Does your idea need protecting?
IP advisor Olivia Tolan assists students, researchers and other employees at Uppsala University with issues related to intellectual assets and property rights within the academic world. Here she lists five points that are good to know about IP in general and UU Innovation’s IP support in particular.
Facts about Intellectual Property Rights (IPR)
IPR is a collective term for the legal protection of intangible assets. Patents, trademarks, designs and copyright are all examples of different forms of intellectual property rights.
1. A tool for extracting the most benefit from research
IP is a valuable support for utilising research results and often necessary for creating commercial value and long-term impact. This is especially true in certain areas, such as life science, where innovation development frequently requires major investments. Does your idea need protection? Request help from us and we’ll give you the answers. We evaluate the idea and the related conditions required to progress it further outside of the research lab walls. Together, we will develop an appropriate IP strategy that will be an important support for continued commercialisation.
2. Teachers’ exemption – a privilege and a responsibility
As a researcher at Uppsala University, you own the rights to your own research results as long as you have not agreed otherwise. This applies to doctoral students as well as professors. With this exemption also comes a responsibility for creating additional value from your research. Active efforts are needed to transform intellectual assets into innovations and benefits – you can do this work yourself or with support from us and other actors in Uppsala’s innovation support system.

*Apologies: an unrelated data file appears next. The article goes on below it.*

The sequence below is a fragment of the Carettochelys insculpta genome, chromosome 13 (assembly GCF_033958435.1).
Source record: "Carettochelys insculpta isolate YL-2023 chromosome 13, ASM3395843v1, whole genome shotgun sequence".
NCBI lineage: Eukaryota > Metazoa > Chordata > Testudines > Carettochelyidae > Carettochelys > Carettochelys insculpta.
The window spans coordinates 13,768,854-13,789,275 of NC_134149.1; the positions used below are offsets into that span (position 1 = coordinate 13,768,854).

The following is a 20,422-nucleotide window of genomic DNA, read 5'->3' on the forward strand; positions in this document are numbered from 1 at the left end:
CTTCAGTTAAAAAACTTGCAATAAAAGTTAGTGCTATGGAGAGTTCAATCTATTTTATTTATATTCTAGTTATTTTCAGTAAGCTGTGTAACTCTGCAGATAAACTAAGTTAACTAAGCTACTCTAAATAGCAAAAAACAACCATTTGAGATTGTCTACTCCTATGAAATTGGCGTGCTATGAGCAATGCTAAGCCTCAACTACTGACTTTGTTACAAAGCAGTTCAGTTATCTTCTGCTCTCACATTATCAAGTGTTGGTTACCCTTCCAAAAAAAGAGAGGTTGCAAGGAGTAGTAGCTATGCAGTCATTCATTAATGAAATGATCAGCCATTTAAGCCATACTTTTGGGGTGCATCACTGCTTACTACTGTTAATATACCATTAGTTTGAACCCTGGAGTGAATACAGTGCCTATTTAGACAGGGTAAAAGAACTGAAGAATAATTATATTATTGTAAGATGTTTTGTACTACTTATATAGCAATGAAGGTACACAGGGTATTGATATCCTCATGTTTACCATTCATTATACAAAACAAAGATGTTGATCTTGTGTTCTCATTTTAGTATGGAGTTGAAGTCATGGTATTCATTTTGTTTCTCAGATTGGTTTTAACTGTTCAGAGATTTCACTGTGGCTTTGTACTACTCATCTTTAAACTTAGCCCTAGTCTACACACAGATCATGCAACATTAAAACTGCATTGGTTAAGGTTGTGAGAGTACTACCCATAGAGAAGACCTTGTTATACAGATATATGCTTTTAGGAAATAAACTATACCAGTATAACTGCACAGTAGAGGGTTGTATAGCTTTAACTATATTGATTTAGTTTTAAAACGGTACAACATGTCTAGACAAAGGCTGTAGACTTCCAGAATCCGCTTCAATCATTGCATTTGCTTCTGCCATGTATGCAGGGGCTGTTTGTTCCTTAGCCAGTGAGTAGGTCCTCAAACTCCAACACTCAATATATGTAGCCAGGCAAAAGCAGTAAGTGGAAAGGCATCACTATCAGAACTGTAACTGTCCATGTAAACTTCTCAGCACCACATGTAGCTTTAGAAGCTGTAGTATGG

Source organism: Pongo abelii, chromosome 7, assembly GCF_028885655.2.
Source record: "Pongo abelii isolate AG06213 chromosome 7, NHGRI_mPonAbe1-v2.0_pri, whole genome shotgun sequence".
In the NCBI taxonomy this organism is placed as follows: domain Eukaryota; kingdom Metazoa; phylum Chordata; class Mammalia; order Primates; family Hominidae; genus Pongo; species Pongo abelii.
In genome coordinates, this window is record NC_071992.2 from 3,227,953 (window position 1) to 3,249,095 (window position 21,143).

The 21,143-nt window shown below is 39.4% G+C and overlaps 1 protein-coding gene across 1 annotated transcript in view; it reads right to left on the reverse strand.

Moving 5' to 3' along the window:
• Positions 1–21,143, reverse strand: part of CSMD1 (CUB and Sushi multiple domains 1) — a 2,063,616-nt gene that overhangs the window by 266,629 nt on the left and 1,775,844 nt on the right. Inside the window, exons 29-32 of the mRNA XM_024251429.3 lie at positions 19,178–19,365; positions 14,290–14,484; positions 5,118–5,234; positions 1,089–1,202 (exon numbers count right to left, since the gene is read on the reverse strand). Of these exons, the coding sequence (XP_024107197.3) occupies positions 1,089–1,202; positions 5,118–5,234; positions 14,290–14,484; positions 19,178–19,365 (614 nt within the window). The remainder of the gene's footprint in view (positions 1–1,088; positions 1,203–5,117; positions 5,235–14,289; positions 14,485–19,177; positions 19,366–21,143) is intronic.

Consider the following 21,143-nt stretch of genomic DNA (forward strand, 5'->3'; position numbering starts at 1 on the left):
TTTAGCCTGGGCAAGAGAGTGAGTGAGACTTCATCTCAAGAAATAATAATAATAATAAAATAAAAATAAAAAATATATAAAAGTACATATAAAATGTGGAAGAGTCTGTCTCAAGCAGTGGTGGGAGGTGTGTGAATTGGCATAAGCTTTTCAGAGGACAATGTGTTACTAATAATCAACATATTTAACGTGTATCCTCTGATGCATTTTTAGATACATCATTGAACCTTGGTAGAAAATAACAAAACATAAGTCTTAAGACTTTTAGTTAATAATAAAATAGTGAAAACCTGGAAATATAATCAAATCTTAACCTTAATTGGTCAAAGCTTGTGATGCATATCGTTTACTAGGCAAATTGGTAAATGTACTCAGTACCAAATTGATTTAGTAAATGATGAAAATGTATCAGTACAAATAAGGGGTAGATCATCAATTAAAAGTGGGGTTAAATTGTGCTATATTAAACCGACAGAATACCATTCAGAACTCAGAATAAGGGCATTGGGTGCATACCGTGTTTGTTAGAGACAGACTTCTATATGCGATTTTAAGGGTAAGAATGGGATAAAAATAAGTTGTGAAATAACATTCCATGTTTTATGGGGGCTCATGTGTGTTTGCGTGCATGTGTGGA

3. Come early and keep in touch
The advice we provide is best given at an early stage, when research is still ongoing and before a real business idea has evolved. Doing things right from the start strengthens the commercial prospects while still allowing publication and major funding applications to take place. Just as important as discussing with us at an early stage is developing a continuous dialogue. New research findings can create new prospects and thus new opportunities to progress your work and commercialise the results.
4. A special mission
The need for advice and support in IP issues within academia is greater than many realise. This is both our experience and our driving force. Contractual issues related to collaborative projects, ‘sponsored’ projects or licensing agreements are examples of situations where there are many IP issues to consider. With our expertise in this field, we complement other legal support functions at the university. In addition to individual counselling, we also offer training. We are more than happy to visit your institution and participate in courses or hold a workshop for your research group.
5. Good at keeping secrets
Our existence is no secret, but what we do is. The advice we give is confidential and our services are free of charge. You can feel safe and secure with us.